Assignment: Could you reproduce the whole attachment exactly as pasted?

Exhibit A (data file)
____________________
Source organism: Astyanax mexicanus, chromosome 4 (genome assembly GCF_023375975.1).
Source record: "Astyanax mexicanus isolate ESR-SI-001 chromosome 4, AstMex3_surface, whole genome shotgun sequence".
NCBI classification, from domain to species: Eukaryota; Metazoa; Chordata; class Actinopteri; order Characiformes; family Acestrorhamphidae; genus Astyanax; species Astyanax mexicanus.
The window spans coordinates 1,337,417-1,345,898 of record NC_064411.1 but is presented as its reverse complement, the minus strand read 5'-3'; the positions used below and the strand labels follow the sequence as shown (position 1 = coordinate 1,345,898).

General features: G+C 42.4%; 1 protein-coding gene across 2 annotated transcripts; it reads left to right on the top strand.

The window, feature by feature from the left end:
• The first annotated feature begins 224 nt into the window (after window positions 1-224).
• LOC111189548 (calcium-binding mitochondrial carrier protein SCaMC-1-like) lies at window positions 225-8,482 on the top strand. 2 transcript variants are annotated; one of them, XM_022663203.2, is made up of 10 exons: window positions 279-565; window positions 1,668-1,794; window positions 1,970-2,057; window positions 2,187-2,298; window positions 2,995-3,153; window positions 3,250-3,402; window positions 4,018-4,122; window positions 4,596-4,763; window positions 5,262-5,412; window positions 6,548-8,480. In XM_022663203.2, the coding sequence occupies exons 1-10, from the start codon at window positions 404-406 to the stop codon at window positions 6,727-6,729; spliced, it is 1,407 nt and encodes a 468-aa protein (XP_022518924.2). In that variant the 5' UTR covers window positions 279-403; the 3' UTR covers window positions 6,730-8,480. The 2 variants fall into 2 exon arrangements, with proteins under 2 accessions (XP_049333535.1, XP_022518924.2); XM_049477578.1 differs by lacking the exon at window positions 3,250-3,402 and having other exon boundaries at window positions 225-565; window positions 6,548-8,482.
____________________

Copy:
Source organism: Astyanax mexicanus, chromosome 4 (genome assembly GCF_023375975.1).
Source record: "Astyanax mexicanus isolate ESR-SI-001 chromosome 4, AstMex3_surface, whole genome shotgun sequence".
NCBI classification, from domain to species: Eukaryota; Metazoa; Chordata; class Actinopteri; order Characiformes; family Acestrorhamphidae; genus Astyanax; species Astyanax mexicanus.
The window spans coordinates 1,337,417-1,345,898 of record NC_064411.1 but is presented as its reverse complement, the minus strand read 5'-3'; the positions used below and the strand labels follow the sequence as shown (position 1 = coordinate 1,345,898).

General features: G+C 42.4%; 1 protein-coding gene across 2 annotated transcripts; it reads left to right on the top strand.

The window, feature by feature from the left end:
• The first annotated feature begins 224 nt into the window (after window positions 1-224).
• LOC111189548 (calcium-binding mitochondrial carrier protein SCaMC-1-like) lies at window positions 225-8,482 on the top strand. 2 transcript variants are annotated; one of them, XM_022663203.2, is made up of 10 exons: window positions 279-565; window positions 1,668-1,794; window positions 1,970-2,057; window positions 2,187-2,298; window positions 2,995-3,153; window positions 3,250-3,402; window positions 4,018-4,122; window positions 4,596-4,763; window positions 5,262-5,412; window positions 6,548-8,480. In XM_022663203.2, the coding sequence occupies exons 1-10, from the start codon at window positions 404-406 to the stop codon at window positions 6,727-6,729; spliced, it is 1,407 nt and encodes a 468-aa protein (XP_022518924.2). In that variant the 5' UTR covers window positions 279-403; the 3' UTR covers window positions 6,730-8,480. The 2 variants fall into 2 exon arrangements, with proteins under 2 accessions (XP_049333535.1, XP_022518924.2); XM_049477578.1 differs by lacking the exon at window positions 3,250-3,402 and having other exon boundaries at window positions 225-565; window positions 6,548-8,482.